Managing COVID-19 Related Stress and Anxiety
A Need for Preparedness
When facing an existential health threat such as that of the novel coronavirus pandemic, we are likely to preserve life and limb if we know something of the nature of our adversary and how we might best compensate for its harmful actions, which for some segments of society can be quite devastating, even fatal. We increase our chances of survival, individually and collectively, by taking the advice of those who best know the danger and the steps we need to take to reduce its spread.
The Lay of the Land
We are in the midst of an unprecedented struggle to cope with the formidable health threats posed to all members of our society by COVID-19, a serious and, for many, a potentially lethal and highly infectious respiratory disease caused by the novel coronavirus. At present we have no preventive vaccine to halt this scourge. The earliest expected date for a vaccine that has been tested and found safe for use is seven or eight months away. Hope of medical treatment for COVID-19 is on the horizon, however. In controlled trials carried out as part of a Federally sponsored research program, Remdesivir, a drug originally developed to treat Ebola, appeared to be somewhat effective in facilitating recovery from COVID-19. Patients treated with Remdesevir recovered more rapidly from their COVID-19 symptoms than did patients treated with a placebo. These results are preliminary, but promising.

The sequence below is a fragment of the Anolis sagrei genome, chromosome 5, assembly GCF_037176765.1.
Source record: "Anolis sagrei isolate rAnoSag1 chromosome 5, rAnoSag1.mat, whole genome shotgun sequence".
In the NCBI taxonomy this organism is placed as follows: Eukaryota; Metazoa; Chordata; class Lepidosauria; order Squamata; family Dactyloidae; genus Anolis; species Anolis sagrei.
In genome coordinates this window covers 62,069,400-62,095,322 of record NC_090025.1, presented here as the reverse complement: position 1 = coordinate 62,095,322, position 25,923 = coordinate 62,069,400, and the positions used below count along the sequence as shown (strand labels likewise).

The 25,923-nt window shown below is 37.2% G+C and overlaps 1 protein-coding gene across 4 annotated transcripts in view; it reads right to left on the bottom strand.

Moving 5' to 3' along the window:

As we await the development of a vaccine to prevent the spread of the novel coronavirus and other medications to treat it, we continue to rely on behavioral changes endorsed by the Centers for Disease Control (CDC) as a first line of defense against contagion. These behavioral changes include: 1) social distancing, which means keeping a distance of six or more feet from others; 2) group avoidance, which means not joining in gatherings of more than eight others; 3) hand washing or sanitizing, which means doing so right after coming home from outside as well as after touching surfaces—doorknobs, shopping cart handles, money, etc.—that may be contaminated with the coronavirus; and 4) face covering (e.g., the wearing of a mask or scarf), which means the nose and mouth are to be covered when entering stores and other public settings. A facial covering provides added protection to the social distancing rule by catching the aerosol spray of invisible droplets from an asymptomatic person with COVID-19 before it can spread through the air carrying the coronavirus with it. Masks and scarves should be replaced or disinfected after use. Testing to identify asymptomatic carriers of the novel corona virus and tracing of individuals who may have been infected by an identified asymptomatic carrier will eventually add an important layer to of protection against the novel cornonavirus. Testing and tracing, a material and labor intensive process, is not likely to be used on a national scale.